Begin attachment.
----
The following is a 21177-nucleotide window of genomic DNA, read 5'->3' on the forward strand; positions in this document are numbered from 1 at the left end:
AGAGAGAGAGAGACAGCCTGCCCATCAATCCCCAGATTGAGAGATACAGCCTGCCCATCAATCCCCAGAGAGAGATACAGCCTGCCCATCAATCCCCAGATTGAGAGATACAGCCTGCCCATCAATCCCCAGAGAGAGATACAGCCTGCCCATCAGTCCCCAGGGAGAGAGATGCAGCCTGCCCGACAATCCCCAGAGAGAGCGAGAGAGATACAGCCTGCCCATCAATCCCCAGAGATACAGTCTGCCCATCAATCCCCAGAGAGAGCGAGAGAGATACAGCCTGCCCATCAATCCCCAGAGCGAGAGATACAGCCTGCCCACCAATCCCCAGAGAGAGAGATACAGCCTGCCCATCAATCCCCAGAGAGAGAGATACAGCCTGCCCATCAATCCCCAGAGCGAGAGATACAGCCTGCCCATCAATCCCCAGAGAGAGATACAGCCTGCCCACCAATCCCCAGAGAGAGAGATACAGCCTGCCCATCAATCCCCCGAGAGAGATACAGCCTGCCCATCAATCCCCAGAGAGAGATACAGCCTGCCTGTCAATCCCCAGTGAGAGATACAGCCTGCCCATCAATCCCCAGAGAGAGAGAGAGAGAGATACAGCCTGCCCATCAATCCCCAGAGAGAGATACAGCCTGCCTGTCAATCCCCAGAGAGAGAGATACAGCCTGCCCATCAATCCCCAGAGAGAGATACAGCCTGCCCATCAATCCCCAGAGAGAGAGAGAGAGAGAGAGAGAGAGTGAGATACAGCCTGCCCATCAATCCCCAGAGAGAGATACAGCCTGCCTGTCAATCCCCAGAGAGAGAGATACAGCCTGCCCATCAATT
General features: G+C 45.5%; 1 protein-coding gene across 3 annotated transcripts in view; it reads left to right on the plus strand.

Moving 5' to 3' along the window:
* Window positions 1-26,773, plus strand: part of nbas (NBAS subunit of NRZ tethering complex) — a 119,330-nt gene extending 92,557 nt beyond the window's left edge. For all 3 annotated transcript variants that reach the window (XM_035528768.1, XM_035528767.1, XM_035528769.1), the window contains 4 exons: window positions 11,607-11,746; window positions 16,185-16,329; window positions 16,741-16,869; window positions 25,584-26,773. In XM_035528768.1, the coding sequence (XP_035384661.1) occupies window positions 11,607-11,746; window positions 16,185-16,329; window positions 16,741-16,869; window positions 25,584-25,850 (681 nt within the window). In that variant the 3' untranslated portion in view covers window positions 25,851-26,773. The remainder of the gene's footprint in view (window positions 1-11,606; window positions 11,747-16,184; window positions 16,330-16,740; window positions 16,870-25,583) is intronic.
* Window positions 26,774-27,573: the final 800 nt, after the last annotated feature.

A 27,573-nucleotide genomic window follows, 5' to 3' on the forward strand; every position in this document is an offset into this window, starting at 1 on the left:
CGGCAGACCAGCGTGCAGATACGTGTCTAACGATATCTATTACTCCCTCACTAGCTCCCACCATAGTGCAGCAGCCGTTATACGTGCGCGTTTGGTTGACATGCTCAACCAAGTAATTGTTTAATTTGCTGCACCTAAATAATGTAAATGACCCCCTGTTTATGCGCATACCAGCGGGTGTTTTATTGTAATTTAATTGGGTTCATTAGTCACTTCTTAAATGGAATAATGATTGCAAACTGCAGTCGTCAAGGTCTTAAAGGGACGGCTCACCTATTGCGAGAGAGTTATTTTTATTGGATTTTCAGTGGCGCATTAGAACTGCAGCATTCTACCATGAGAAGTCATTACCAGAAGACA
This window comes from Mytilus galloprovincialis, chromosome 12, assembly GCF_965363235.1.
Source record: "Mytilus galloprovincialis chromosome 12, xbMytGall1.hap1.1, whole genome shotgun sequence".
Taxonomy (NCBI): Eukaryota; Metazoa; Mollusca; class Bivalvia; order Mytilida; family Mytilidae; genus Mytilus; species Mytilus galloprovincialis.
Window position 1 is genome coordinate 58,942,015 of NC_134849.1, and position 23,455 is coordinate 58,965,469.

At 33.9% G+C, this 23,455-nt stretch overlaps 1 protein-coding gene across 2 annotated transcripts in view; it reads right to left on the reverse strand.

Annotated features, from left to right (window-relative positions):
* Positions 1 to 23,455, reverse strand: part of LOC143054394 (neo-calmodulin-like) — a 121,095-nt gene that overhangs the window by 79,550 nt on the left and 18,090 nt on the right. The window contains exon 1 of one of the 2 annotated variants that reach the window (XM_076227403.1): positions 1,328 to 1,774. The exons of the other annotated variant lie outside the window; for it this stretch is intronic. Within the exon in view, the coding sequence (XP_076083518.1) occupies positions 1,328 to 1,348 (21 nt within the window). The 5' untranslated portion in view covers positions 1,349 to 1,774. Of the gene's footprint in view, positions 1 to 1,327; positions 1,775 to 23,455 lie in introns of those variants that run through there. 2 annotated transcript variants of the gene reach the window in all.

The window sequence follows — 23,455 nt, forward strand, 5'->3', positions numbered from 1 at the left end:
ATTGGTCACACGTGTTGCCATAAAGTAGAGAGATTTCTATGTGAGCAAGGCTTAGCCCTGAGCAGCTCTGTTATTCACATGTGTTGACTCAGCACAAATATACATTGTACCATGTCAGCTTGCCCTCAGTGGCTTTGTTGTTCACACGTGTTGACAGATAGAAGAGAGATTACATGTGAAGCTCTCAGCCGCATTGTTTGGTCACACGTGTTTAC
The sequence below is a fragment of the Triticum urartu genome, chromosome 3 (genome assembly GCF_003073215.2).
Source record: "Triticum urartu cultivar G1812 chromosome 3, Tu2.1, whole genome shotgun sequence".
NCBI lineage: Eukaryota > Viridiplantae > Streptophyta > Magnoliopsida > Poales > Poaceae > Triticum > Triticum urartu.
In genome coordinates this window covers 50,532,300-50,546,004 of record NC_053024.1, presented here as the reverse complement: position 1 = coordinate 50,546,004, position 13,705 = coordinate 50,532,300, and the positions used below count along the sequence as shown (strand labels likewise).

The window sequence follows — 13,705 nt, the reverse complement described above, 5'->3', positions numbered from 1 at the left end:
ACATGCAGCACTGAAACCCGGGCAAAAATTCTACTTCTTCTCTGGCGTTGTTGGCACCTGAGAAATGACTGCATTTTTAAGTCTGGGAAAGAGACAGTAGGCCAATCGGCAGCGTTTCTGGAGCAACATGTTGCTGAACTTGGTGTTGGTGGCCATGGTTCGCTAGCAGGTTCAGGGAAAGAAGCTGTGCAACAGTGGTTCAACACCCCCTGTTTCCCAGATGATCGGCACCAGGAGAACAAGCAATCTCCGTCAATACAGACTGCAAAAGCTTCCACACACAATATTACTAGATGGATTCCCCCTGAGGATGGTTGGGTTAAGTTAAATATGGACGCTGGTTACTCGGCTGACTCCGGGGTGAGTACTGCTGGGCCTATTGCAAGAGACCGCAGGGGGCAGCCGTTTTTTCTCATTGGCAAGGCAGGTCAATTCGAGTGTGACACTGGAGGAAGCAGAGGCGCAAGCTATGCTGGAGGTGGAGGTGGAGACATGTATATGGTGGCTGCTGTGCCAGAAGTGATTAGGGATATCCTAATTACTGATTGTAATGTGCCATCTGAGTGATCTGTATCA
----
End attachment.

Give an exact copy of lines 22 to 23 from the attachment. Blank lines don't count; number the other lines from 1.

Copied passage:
The window sequence follows — 13,705 nt, the reverse complement described above, 5'->3', positions numbered from 1 at the left end:
ACATGCAGCACTGAAACCCGGGCAAAAATTCTACTTCTTCTCTGGCGTTGTTGGCACCTGAGAAATGACTGCATTTTTAAGTCTGGGAAAGAGACAGTAGGCCAATCGGCAGCGTTTCTGGAGCAACATGTTGCTGAACTTGGTGTTGGTGGCCATGGTTCGCTAGCAGGTTCAGGGAAAGAAGCTGTGCAACAGTGGTTCAACACCCCCTGTTTCCCAGATGATCGGCACCAGGAGAACAAGCAATCTCCGTCAATACAGACTGCAAAAGCTTCCACACACAATATTACTAGATGGATTCCCCCTGAGGATGGTTGGGTTAAGTTAAATATGGACGCTGGTTACTCGGCTGACTCCGGGGTGAGTACTGCTGGGCCTATTGCAAGAGACCGCAGGGGGCAGCCGTTTTTTCTCATTGGCAAGGCAGGTCAATTCGAGTGTGACACTGGAGGAAGCAGAGGCGCAAGCTATGCTGGAGGTGGAGGTGGAGACATGTATATGGTGGCTGCTGTGCCAGAAGTGATTAGGGATATCCTAATTACTGATTGTAATGTGCCATCTGAGTGATCTGTATCA